Exclusive: Parents warring over their child medically transitioning genders have agreed to not allow their child to take puberty blockers or cross-sex hormones until the child is at least 16.
The agreement was reached after a landmark case in the Federal Circuit and Family Court of Australia which heard 10 days of evidence.
The case centred around a pre-pubescent child.
For legal reasons News Corp cannot identify the child or the public clinic where the child was being treated.
The legal team involved also emphasised they cannot talk about any specifics of the case, but said it is the first time scientific evidence on the safety of puberty blockers has been thoroughly scrutinised in an Australian court.
Lawyer Bill Kordos, who represented the parent who did not want their child to go on puberty blockers, said the gender clinic involved should be disbanded.
“I feel for the hundreds of children that have gone through the gender unit, it’s that bad,” Mr Kordos said.
“The clinic’s evidence was politicised rather than medical and our evidence showed their biases.
“It’s an industry. We need an urgent public inquiry into this.”
Professor of law specialising in family and child protection, Patrick Parkinson, said this court case tested – for the first time – the evidence around puberty blockers and whether they were “safe, reversible and appropriate”.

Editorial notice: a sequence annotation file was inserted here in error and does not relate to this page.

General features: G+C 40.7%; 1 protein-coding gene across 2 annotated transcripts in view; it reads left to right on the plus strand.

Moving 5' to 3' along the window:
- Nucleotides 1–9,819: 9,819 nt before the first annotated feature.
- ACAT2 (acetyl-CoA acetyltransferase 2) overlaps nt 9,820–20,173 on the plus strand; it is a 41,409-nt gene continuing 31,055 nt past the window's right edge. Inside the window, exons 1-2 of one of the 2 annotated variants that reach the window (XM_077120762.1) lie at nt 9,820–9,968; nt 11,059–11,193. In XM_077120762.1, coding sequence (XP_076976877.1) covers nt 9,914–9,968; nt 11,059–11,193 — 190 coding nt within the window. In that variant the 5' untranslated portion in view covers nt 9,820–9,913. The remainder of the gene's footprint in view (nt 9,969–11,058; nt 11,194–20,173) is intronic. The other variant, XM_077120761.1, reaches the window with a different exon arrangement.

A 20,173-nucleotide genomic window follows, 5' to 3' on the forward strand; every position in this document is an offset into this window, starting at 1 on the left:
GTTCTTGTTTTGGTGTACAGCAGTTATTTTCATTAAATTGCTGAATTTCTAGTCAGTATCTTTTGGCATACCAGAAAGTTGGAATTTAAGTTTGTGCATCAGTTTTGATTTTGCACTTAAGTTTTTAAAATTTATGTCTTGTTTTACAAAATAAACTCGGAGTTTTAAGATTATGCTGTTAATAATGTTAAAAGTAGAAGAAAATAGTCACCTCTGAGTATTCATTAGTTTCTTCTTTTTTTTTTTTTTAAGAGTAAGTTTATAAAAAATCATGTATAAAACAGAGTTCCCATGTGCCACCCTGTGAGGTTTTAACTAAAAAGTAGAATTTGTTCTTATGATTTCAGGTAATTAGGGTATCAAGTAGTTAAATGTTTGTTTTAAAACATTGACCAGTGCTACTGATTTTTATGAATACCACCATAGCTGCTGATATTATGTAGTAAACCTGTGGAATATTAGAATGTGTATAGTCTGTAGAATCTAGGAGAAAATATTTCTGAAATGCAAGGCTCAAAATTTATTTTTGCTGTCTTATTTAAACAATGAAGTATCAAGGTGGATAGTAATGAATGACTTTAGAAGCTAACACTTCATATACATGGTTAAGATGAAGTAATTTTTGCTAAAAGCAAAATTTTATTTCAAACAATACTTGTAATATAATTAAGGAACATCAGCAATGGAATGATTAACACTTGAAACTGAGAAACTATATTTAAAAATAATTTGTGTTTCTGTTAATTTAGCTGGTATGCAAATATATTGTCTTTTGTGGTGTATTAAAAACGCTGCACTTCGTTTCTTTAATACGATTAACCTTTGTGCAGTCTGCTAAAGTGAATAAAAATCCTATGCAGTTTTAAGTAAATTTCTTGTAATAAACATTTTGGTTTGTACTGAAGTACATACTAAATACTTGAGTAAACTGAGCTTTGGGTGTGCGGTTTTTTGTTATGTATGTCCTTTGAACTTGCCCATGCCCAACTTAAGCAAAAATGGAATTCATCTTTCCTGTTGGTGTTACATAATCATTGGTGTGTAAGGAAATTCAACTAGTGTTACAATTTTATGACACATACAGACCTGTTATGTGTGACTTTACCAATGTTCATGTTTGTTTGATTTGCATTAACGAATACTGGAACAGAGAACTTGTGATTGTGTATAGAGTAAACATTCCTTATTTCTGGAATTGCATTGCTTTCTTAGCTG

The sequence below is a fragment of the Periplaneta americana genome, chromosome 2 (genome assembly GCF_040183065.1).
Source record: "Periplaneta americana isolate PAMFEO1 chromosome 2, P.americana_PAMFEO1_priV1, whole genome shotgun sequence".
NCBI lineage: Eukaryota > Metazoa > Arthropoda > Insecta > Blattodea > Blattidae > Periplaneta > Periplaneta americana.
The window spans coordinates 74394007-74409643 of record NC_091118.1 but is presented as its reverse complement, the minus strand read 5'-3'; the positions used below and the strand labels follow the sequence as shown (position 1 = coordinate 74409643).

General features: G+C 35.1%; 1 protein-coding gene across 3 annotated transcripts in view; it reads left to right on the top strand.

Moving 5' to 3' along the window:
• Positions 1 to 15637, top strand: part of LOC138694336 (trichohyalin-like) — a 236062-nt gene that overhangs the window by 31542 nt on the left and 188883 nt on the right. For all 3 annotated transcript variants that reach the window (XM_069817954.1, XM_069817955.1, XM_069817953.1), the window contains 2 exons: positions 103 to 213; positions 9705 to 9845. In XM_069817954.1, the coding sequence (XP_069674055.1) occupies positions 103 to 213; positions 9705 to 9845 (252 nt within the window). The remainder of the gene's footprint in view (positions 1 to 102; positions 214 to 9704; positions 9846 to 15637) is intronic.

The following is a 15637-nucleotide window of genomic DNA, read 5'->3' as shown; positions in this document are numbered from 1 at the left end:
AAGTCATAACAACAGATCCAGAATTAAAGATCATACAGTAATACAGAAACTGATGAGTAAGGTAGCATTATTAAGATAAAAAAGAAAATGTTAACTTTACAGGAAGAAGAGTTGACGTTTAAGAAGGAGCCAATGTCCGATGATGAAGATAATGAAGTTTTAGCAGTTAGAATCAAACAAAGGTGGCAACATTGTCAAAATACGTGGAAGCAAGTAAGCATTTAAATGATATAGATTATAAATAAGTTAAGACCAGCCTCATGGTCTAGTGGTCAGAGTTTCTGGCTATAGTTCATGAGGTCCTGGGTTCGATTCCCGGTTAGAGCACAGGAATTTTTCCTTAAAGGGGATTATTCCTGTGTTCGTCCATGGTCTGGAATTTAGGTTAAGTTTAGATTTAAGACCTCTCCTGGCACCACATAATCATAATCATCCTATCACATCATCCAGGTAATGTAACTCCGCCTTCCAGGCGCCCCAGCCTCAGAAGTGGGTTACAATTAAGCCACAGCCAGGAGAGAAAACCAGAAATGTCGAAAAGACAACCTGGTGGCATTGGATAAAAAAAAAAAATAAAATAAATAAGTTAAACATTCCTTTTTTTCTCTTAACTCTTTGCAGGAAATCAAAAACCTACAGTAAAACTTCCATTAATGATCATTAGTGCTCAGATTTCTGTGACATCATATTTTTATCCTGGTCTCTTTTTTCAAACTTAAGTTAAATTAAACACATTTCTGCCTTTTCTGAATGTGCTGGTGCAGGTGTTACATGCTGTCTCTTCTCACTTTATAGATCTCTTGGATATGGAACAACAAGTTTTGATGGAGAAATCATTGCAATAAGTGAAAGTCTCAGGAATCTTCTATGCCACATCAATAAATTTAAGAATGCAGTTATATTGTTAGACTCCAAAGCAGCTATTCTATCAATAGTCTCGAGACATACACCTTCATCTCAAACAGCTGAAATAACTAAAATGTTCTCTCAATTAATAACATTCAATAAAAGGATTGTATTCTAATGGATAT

He said puberty blocking drugs have only been licensed to be used on children with early onset puberty, not for gender incongruence, where it is often prescribed for a far longer period – usually up to five years.
“The experts sought to show that puberty blockers are not fully reversible nor safe for as long as they are being used by some gender clinicians,” Prof Parkinson said.
“Doctors know that they can have devastating effects on bone density, which should increase substantially for children who go through normal puberty.
“And we don’t know the effects on the brain of stopping a normal developmental process for so many years.”
Prof Parkinson said there was also the issue of diagnosis, with many children having a number of mental health issues that need to be carefully considered.
He predicted that when the current practices are fully exposed to careful scrutiny, this will be regarded as Australia’s “greatest medical scandal of the last 50 years”.
The clinic involved and the Department of Health said they could not comment.